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Code for article appearing in ISCRAM '14 about sampling Twitter
Python R
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README.md
censored_tweets.py
censored_tweets.txt
clean.csv
dedup.R
email_to_annotators.txt
filter_tweets.py
func.R
gen_results.R
get_keywords.py
ignore.txt
keywords.txt
keywords_for_old.txt
old_tweet_likelihood.csv
submission.pdf
train_on_old_tweets.py
tweet_ids_sampled.rdat
ush_keywords.csv
util.py
vieweg_censor.txt

README.md

ISCRAM 2014

This gives the code for the following article:

@inproceedings{joseph_approach_2014,
    address = {State College, {PA}},
    title = {An Approach to Selecting Keywords to Track on Twitter During a Disaster},
    booktitle = {Proceedings of the 11th International Conference on Information Systems for Crisis Response and Management},
    author = {Joseph, Kenneth and Landwehr, Peter L. and Carley, Kathleen M.},
    year = {2014},
    shorttitle = {{ISCRAM'14}}
}

As always, apologies for any unclear parts of the code, please email with questions. This is hopefully the last article that I'll write where I'm going back to work that was done when I was still fairly unfamiliar with R and python, so hopefully furture repos will be nicer :)

Input data

Unfortunately, I can't share either the raw tweets or the Ushahidi data (or the scored tweets... basically anything referred to as being in ~/data_for_iscram/private/). The Twitter restrictions are well-known, but if you want the tweet IDs I may be able to get those (depending on restrictions imposed by the source of the data ... email me). However, the Ushahidi one may be a little surprising.
The Ushahidi data was public at some point last year (that's how I got it), but I can't find it anywhere on the web anymore. Given the claims in (Munro, 2013) that Ushahidi data revealed too much personalized information, I'm going to wait on giving out that data until a) someone asks for it and b) I find someone who worked with the data to give me a reason why I can't find it online anymore.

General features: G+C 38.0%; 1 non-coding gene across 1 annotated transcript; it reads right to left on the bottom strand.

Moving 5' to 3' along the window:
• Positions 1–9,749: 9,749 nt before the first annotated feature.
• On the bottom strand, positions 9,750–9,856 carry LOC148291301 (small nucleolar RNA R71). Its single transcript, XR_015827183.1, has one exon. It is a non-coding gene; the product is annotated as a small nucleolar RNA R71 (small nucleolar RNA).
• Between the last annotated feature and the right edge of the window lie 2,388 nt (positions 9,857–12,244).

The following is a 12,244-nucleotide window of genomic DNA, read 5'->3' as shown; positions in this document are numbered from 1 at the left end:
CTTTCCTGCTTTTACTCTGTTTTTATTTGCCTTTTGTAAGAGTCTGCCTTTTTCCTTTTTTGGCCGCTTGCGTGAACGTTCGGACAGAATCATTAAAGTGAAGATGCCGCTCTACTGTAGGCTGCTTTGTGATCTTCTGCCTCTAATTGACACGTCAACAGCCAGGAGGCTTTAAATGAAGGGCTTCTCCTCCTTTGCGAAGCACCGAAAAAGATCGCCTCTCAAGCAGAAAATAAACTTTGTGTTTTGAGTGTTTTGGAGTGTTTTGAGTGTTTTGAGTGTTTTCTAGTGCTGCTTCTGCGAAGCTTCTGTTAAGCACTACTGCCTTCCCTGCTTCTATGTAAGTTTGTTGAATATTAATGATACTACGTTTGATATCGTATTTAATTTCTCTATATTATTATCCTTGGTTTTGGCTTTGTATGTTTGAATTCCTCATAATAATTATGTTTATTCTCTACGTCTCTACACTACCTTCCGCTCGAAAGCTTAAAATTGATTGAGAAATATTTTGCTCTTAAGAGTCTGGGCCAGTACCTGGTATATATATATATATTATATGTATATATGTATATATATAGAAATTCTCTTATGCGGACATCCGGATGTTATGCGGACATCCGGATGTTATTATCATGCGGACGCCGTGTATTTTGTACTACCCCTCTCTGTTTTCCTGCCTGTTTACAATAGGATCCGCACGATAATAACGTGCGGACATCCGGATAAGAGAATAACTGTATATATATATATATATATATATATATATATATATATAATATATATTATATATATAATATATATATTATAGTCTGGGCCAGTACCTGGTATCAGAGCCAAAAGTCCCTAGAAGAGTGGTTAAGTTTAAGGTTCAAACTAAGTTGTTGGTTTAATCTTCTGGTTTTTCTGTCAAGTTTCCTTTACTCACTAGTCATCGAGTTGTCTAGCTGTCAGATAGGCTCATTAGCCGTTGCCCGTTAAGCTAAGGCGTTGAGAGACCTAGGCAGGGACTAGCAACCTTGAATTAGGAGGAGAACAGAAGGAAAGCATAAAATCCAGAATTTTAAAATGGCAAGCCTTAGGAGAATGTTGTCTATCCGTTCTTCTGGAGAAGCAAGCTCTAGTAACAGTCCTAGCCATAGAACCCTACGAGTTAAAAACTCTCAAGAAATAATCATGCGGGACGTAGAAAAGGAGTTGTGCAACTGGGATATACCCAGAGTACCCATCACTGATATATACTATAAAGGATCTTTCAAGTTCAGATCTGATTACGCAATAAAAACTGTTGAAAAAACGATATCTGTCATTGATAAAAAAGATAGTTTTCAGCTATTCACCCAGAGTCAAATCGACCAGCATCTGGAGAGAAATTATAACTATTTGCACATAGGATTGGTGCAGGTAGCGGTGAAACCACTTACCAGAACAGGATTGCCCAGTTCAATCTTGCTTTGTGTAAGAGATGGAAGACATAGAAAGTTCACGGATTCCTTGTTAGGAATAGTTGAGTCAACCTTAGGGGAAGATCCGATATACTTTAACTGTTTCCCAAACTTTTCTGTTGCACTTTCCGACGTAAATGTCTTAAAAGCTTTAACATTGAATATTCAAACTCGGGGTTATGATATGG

However, I do share the keywords that were pulled out of the Ushahidi reports, because I don't think there is enough context in these to really extract person information.The raw keywords drawn are in ush_keywords.csv. The manually cleaned terms are in clean.csv.

Also note that in gen\results.R, there are several references to ~/data_for_iscram/public/. Anything in this folder is publically available, but its all pretty big so I couldn't put it on Github and didn't want to fill up that much space on my public Dropbox ... I'm a poor grad student, don't blame me. Anywho, email if you want that data.

Code

The process is a little convoluted because I jump back and forth between python and R and throw a little mongo in there for good measure. However, everything runs from gen_results.R, within which there are comments that talk about the other files that are in this folder

Supplementary files

  • email_to_annotators.txt is the text of the email I sent to the other two annotators describing how to do the annotation

  • tweet_ids_sampled.rdat are the set of ids from our own mongo DB that were sampled for the present work

  • util.py has a bunch of utility functions that were used in train_on_old_tweets.py and filter_tweets.py. These are basically methods to parse and search tweets for terms and a Unicode CSV reader drawn from code on StackOverflow

  • func.R has a few utility R functions

  • dedup.R was a file used to set up clean.csv, which we then vetted by hand.

Misc.

The only computationally interesting piece that isn't really discussed in the paper is the level of speedup I saw in running a few big regexes to search for terms vs. using a single regex for each term. Even when all of them were pre-compiled, the speed-up had to be 20-50x, which surprised me a little.

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